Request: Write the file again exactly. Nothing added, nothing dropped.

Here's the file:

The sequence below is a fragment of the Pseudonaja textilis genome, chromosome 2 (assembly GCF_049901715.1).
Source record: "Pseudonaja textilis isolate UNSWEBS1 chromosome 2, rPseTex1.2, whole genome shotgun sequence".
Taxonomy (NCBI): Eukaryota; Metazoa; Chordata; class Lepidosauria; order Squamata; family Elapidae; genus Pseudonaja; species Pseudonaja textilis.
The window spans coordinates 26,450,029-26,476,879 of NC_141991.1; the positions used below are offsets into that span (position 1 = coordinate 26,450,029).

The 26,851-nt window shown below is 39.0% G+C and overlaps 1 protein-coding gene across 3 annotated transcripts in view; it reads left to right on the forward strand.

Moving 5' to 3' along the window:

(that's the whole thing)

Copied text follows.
The sequence below is a fragment of the Pseudonaja textilis genome, chromosome 2 (assembly GCF_049901715.1).
Source record: "Pseudonaja textilis isolate UNSWEBS1 chromosome 2, rPseTex1.2, whole genome shotgun sequence".
Taxonomy (NCBI): Eukaryota; Metazoa; Chordata; class Lepidosauria; order Squamata; family Elapidae; genus Pseudonaja; species Pseudonaja textilis.
The window spans coordinates 26,450,029-26,476,879 of NC_141991.1; the positions used below are offsets into that span (position 1 = coordinate 26,450,029).

The 26,851-nt window shown below is 39.0% G+C and overlaps 1 protein-coding gene across 3 annotated transcripts in view; it reads left to right on the forward strand.

Moving 5' to 3' along the window: